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November 15, 1955

Herbert BROWNELL, Jr., et al., Defendants

The opinion of the court was delivered by: YOUNGDAHL

This cause came on to be heard on defendants' motion to dismiss, or in the alternative, for summary judgment.

In 1948, plaintiffs filed a complaint against defendants attacking the validity and application of Executive Order No. 9835 issued in March, 1947, 5 U.S.C.A. § 631 note, which established the President's Employees' Loyalty Program in the Executive Branch of the Government. Plaintiffs sought injunctive relief to restrain the designation and publication of The National Council of American-Soviet Friendship, Inc. as 'communist'; to have the name removed from the list; and to prevent further action based on the inclusion of the name in the list. Plaintiffs also sought a declaratory judgment declaring the actions of defendants illegal, and Part III, Section 3, and Part V. Section 2 of the Executive Order No. 9835 unconstitutional. These sections of the Executive Order authorized the Attorney General to furnish the Chairman of the Loyalty Review Board of the Civil Service Commission with a list of organizations which he had designated. Copies of the list were in turn transmitted by the Chairman to various agencies of the executive branch of the Government. The list was to be used in determining refusal of or removal from employment in an executive department or agency.

 Executive Order No. 9835 was replaced by Executive Order No. 10450, 5 U.S.C.A. § 631 note, which became effective May, 1953. It differs from its predecessor in many ways, but most generally in that employment or retention in the federal service is keyed to interests of national security rather than that of loyalty to the Government of the United States. On April 29, 1953, the National Council of American-Soviet Friendship was redesignated under the new order and the Attorney General prescribed rules of procedure by which the redesignated organizations were afforded opportunity to be heard and to contest the designation. The rules of procedure were published in the Federal Register on May 6, 1953.

 Plaintiffs did not seek to be heard. In a letter to the Attorney General, dated May 8, 1953, attorneys for plaintiffs announced their intention to ignore the administrative hearing. They alleged that it would be virtually impossible to obtain an impartial and comprehensive administrative hearing since they had already been listed and the Attorney General had expressed himself as to the nature of the organization. Subsequently, defendants moved to dismiss plaintiffs' action charging, among other things, that the controversy as to the listing was moot since Executive Order No. 10450 had revoked the President's Federal Employees' Loyalty Program. The motion to dismiss was granted in the District Court. On August 5, 1954, Joint Anti-Fascist Refugee Comm. v. Brownell, 94 U.S.App.D.C. 341, 215 F.2d 870, the Court of Appeals reversed the dismissal on the ground that there was a controversy between plaintiffs and defendants even though Executive Order No. 9835 was revoked by Executive Order No. 10450, but without prejudice to defendants to renew their motion to dismiss if plaintiffs did not avail themselves of the administrative remedy provided within ten days from the date of the District Court's order upon remand.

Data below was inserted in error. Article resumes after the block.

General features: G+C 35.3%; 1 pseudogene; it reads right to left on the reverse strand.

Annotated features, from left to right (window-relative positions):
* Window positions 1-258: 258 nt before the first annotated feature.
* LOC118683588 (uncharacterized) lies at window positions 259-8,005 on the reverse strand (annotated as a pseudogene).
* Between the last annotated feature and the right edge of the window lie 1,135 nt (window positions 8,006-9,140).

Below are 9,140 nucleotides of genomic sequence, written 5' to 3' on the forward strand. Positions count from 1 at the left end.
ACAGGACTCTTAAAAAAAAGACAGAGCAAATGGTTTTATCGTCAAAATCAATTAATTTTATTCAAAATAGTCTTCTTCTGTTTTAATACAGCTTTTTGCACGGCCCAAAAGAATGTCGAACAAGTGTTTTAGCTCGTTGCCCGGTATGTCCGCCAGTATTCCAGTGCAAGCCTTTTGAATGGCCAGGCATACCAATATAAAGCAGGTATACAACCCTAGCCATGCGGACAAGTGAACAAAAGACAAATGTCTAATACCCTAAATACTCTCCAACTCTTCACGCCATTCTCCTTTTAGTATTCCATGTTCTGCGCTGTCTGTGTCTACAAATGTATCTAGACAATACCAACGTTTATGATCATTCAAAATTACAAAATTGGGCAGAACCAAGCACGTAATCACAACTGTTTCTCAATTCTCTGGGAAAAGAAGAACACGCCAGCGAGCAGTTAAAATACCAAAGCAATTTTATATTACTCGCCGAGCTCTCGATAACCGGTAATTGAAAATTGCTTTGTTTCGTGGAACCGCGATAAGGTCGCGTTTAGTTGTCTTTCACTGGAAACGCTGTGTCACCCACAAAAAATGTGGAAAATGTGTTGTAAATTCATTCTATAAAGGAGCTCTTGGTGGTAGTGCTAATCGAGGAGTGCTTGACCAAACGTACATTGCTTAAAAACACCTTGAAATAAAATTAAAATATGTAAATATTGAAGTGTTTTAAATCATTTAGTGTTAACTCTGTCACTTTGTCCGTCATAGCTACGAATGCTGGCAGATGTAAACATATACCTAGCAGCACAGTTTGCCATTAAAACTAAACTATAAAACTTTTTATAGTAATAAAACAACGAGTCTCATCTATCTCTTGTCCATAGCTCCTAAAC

It appears that since the plaintiffs have not pursued the administrative remedy, under the Attorney General's rules such action must be held to constitute an acquiescence in the designation. We do not believe that plaintiffs were entitled to assume, as they did, that the administrative hearings would be a sham. Likewise, we cannot assume, it not appearing, that the type of hearing provided would not comply with that required by the Fifth Amendment to the Constitution. While it is true that the Attorney General had filed an affidavit to the effect that the listing had been made after careful study and consideration of reports of the Federal Bureau of Investigation, plaintiffs were given the opportunity to disprove such statements. To accept plaintiffs' refusal to do so, we would have to assume that the Attorney General would not alter his conclusion even if presented with facts to warrant such a change. This we cannot, nor will we do.

 The Attorney General was not legally obligated to answer plaintiffs' letter. He was not obligated to make plaintiffs an exception to general adminstrative procedure. Plaintiffs were not entitled to assume, especially in view of the mandate of the Court of Appeals in this case and the recent decision in National Lawyers Guild v. Brownell, 96 U.S.App.D.C. 252, 225 F.2d 552, that refusal to take advantage of available administrative remedies would not preclude them from obtaining judicial review of the controversy in question. See Allen v. Grand Central Aircraft Co., 1954, 347 U.S. 535, 74 S. Ct. 745, 98 L. Ed. 933, Joint Anti-Fascist Refugee Committee v. McGrath, 1951, 341 U.S. 123, 162-163, 172, 71 S. Ct. 624, 95 L. Ed. 817, and Yakus v. United States, 1944, 321 U.S. 414, 64 S. Ct. 660, 88 L. Ed. 834.

 It appearing that plaintiffs have neither availed themselves of, nor exhausted their administrative remedy within ten days from the date of the District Court's order upon remand, it is by the Court this 15th day of November, 1955,

 Ordered that defendants' motion for summary judgment be and the same is hereby granted. Defendants' motion to dismiss is rendered moot.


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